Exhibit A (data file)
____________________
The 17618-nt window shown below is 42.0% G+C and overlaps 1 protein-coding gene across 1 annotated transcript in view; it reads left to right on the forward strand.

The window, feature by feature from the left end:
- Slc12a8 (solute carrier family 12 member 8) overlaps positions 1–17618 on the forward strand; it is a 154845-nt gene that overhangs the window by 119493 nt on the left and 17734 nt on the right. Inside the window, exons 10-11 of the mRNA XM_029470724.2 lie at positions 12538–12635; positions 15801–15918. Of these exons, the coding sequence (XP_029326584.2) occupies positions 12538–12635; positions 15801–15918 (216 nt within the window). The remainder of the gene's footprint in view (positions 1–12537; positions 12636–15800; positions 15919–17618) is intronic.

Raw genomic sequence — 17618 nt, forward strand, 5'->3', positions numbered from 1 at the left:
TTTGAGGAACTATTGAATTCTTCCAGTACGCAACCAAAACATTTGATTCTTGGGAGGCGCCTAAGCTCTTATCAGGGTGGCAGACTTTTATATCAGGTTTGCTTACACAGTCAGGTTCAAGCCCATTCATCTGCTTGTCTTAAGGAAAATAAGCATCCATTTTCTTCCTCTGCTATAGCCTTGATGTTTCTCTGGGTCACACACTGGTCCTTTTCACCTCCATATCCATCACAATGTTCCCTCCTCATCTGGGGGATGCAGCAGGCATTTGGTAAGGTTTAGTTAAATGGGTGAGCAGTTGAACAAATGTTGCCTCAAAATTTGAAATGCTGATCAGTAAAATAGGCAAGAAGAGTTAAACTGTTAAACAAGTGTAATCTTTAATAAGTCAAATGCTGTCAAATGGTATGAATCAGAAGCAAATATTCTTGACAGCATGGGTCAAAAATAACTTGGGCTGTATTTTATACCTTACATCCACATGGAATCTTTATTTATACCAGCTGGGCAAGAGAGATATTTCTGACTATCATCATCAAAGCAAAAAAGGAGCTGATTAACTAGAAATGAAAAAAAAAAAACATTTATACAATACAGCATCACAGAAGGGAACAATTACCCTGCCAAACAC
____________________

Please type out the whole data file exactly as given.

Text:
The 17618-nt window shown below is 42.0% G+C and overlaps 1 protein-coding gene across 1 annotated transcript in view; it reads left to right on the forward strand.

The window, feature by feature from the left end:
- Slc12a8 (solute carrier family 12 member 8) overlaps positions 1–17618 on the forward strand; it is a 154845-nt gene that overhangs the window by 119493 nt on the left and 17734 nt on the right. Inside the window, exons 10-11 of the mRNA XM_029470724.2 lie at positions 12538–12635; positions 15801–15918. Of these exons, the coding sequence (XP_029326584.2) occupies positions 12538–12635; positions 15801–15918 (216 nt within the window). The remainder of the gene's footprint in view (positions 1–12537; positions 12636–15800; positions 15919–17618) is intronic.

Raw genomic sequence — 17618 nt, forward strand, 5'->3', positions numbered from 1 at the left:
TTTGAGGAACTATTGAATTCTTCCAGTACGCAACCAAAACATTTGATTCTTGGGAGGCGCCTAAGCTCTTATCAGGGTGGCAGACTTTTATATCAGGTTTGCTTACACAGTCAGGTTCAAGCCCATTCATCTGCTTGTCTTAAGGAAAATAAGCATCCATTTTCTTCCTCTGCTATAGCCTTGATGTTTCTCTGGGTCACACACTGGTCCTTTTCACCTCCATATCCATCACAATGTTCCCTCCTCATCTGGGGGATGCAGCAGGCATTTGGTAAGGTTTAGTTAAATGGGTGAGCAGTTGAACAAATGTTGCCTCAAAATTTGAAATGCTGATCAGTAAAATAGGCAAGAAGAGTTAAACTGTTAAACAAGTGTAATCTTTAATAAGTCAAATGCTGTCAAATGGTATGAATCAGAAGCAAATATTCTTGACAGCATGGGTCAAAAATAACTTGGGCTGTATTTTATACCTTACATCCACATGGAATCTTTATTTATACCAGCTGGGCAAGAGAGATATTTCTGACTATCATCATCAAAGCAAAAAAGGAGCTGATTAACTAGAAATGAAAAAAAAAAAACATTTATACAATACAGCATCACAGAAGGGAACAATTACCCTGCCAAACAC